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Epoprostenol sodium (prostacyclin) infusion in acute myocardial infarction.
  1. F J Kiernan,
  2. J Kluger,
  3. J C Regnier,
  4. M Rutkowski,
  5. A Fieldman

    Abstract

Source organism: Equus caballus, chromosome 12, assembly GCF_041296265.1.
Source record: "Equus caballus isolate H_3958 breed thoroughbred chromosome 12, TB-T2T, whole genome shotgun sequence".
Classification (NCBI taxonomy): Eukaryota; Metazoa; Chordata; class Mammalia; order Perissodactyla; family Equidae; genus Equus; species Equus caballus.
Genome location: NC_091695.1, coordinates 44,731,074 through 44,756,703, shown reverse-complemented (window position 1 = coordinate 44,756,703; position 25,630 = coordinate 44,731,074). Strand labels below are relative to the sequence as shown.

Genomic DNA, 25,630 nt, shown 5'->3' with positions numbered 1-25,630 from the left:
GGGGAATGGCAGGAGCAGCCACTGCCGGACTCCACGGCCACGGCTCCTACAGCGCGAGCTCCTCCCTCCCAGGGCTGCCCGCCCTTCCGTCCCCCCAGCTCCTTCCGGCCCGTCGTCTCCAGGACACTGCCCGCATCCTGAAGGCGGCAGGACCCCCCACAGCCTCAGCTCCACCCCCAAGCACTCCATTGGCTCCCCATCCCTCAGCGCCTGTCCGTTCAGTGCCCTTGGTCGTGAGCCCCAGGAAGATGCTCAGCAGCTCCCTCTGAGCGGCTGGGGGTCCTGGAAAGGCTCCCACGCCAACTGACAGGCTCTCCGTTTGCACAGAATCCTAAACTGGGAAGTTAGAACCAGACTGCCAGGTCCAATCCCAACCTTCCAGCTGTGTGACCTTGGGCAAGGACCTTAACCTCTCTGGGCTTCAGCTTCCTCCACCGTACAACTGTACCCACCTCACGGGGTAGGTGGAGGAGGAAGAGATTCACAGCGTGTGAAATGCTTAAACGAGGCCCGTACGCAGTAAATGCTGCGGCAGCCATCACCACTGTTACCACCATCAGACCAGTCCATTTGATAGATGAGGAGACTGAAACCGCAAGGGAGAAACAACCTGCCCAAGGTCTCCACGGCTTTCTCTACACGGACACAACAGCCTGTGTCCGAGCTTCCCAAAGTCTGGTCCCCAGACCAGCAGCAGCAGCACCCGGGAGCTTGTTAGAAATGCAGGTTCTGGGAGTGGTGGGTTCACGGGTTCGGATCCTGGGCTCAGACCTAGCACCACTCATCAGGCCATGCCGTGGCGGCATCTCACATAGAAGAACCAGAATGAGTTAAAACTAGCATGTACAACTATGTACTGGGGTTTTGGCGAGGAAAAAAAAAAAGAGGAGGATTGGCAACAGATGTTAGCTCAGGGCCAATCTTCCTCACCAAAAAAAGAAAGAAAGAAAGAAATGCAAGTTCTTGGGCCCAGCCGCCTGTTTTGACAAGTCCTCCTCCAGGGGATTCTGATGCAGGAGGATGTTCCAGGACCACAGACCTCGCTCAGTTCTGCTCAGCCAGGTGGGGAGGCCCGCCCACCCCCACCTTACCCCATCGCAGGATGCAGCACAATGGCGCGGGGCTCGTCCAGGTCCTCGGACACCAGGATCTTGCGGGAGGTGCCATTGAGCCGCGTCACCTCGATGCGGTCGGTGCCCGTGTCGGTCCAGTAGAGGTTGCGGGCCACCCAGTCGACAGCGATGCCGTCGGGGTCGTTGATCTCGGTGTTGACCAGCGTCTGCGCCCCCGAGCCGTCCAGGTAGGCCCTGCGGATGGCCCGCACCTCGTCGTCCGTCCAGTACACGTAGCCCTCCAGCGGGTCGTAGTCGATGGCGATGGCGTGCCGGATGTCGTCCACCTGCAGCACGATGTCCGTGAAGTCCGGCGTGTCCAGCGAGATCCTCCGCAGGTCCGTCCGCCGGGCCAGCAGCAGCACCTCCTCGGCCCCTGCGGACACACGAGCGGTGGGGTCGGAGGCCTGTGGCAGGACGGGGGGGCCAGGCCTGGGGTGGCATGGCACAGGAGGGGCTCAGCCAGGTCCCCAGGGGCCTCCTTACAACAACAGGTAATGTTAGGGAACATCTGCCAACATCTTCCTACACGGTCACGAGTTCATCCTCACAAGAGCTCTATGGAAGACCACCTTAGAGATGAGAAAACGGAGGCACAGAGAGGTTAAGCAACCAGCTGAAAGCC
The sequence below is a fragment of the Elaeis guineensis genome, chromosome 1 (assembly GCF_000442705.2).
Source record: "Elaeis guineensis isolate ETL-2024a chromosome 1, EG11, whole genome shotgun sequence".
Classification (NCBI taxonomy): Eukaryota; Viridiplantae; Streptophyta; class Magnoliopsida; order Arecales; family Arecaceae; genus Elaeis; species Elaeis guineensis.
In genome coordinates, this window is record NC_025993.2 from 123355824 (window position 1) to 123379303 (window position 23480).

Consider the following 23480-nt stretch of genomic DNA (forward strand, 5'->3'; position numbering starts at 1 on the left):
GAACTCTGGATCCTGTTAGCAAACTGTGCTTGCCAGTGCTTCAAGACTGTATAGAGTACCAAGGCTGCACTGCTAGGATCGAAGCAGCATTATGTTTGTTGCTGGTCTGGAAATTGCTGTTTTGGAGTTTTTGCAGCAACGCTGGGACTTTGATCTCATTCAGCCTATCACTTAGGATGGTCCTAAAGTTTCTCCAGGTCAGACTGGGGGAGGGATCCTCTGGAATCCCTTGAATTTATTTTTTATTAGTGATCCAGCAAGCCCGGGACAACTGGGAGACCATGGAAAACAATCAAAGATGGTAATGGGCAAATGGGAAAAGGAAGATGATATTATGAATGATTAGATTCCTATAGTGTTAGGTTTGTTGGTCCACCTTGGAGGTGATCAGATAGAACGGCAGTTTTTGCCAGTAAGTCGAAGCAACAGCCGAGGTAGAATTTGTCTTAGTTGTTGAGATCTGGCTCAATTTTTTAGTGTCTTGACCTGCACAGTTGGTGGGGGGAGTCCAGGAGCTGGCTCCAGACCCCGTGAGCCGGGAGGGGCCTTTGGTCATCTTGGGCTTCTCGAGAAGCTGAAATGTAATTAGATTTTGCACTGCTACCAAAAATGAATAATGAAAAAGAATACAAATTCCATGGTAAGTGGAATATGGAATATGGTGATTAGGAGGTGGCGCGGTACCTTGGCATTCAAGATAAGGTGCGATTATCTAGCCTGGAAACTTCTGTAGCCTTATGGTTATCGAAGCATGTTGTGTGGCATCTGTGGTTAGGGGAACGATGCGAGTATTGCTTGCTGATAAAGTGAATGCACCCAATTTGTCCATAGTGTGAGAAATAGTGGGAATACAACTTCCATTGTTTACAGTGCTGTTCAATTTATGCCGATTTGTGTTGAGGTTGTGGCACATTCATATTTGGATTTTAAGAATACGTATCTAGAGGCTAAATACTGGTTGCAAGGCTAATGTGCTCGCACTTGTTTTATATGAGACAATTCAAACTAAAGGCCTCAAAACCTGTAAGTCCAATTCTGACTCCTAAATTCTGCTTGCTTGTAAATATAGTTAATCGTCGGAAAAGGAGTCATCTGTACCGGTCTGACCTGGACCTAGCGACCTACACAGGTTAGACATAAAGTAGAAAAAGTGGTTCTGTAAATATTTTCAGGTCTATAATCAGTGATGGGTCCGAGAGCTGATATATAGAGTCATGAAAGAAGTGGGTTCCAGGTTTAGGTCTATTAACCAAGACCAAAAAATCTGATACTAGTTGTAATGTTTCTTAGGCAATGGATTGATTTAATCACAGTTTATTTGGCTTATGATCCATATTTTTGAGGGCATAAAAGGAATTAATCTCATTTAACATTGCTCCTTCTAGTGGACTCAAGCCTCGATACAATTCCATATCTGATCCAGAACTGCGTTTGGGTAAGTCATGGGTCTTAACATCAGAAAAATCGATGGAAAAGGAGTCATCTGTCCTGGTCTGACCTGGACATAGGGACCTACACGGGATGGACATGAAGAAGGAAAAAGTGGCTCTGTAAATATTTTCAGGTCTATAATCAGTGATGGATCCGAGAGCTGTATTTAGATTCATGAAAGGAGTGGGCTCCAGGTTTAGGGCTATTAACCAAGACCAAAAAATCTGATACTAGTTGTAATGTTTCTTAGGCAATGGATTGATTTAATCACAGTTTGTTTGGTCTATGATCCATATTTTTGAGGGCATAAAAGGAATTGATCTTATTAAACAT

Epoprostenol (prostacyclin) is a potent inhibitor of platelet aggregation and causes relaxation of vascular smooth muscle. These effects may be beneficial in patients with acute myocardial infarction. The effect of epoprostenol infusion in patients with acute myocardial infarction was evaluated in a randomised double blind study of 45 patients with evidence of myocardial infarction of less than 16 hours' duration. The patients were given a 72 hour infusion of epoprostenol (23) or placebo (22). The maximum dose was 5 ng/kg/min. The mean time to treatment was 8.3 hours (range 3.8-15.9 hours). The mean dose was 4.9 ng/kg/min. The patients were followed until day 30. No significant differences were found between the groups in mortality, development of congestive heart failure, cardiogenic shock, arrhythmias, recurrent chest pain, reinfarction, peak creatine kinase concentration, or the time taken to attain peak creatine kinase concentration. No significant difference in baseline ejection fraction was noted between groups, and no significant change in ejection fraction occurred within each group or between groups. The only significant side effect was the development of facial flushing in the epoprostenol group. In this pilot study epoprostenol was well tolerated by patients with acute myocardial infarction. No benefit from epoprostenol could be demonstrated at the dose range used when the drug was administered within 16 hours of the onset of symptoms.

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